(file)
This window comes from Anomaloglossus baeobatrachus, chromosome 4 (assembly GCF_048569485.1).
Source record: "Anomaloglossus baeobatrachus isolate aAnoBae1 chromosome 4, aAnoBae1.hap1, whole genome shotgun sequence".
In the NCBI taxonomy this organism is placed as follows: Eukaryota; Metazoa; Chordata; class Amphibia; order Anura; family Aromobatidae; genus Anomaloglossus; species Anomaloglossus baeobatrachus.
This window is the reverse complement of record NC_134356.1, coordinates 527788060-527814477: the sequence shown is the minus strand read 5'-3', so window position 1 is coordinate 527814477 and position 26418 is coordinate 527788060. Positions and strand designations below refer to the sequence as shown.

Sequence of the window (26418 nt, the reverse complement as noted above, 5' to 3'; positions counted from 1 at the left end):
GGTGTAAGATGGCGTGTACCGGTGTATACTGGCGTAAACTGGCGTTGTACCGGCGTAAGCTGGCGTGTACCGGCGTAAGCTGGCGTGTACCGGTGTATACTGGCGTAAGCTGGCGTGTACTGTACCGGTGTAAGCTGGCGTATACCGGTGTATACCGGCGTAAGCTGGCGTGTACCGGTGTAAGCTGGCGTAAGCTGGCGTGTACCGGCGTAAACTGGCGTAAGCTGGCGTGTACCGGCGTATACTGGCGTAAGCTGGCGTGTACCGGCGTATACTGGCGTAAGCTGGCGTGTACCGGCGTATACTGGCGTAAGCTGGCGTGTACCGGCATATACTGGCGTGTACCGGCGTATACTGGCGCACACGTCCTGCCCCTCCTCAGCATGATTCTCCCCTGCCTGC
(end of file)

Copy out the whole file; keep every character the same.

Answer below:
This window comes from Anomaloglossus baeobatrachus, chromosome 4 (assembly GCF_048569485.1).
Source record: "Anomaloglossus baeobatrachus isolate aAnoBae1 chromosome 4, aAnoBae1.hap1, whole genome shotgun sequence".
In the NCBI taxonomy this organism is placed as follows: Eukaryota; Metazoa; Chordata; class Amphibia; order Anura; family Aromobatidae; genus Anomaloglossus; species Anomaloglossus baeobatrachus.
This window is the reverse complement of record NC_134356.1, coordinates 527788060-527814477: the sequence shown is the minus strand read 5'-3', so window position 1 is coordinate 527814477 and position 26418 is coordinate 527788060. Positions and strand designations below refer to the sequence as shown.

Sequence of the window (26418 nt, the reverse complement as noted above, 5' to 3'; positions counted from 1 at the left end):
GGTGTAAGATGGCGTGTACCGGTGTATACTGGCGTAAACTGGCGTTGTACCGGCGTAAGCTGGCGTGTACCGGCGTAAGCTGGCGTGTACCGGTGTATACTGGCGTAAGCTGGCGTGTACTGTACCGGTGTAAGCTGGCGTATACCGGTGTATACCGGCGTAAGCTGGCGTGTACCGGTGTAAGCTGGCGTAAGCTGGCGTGTACCGGCGTAAACTGGCGTAAGCTGGCGTGTACCGGCGTATACTGGCGTAAGCTGGCGTGTACCGGCGTATACTGGCGTAAGCTGGCGTGTACCGGCGTATACTGGCGTAAGCTGGCGTGTACCGGCATATACTGGCGTGTACCGGCGTATACTGGCGCACACGTCCTGCCCCTCCTCAGCATGATTCTCCCCTGCCTGC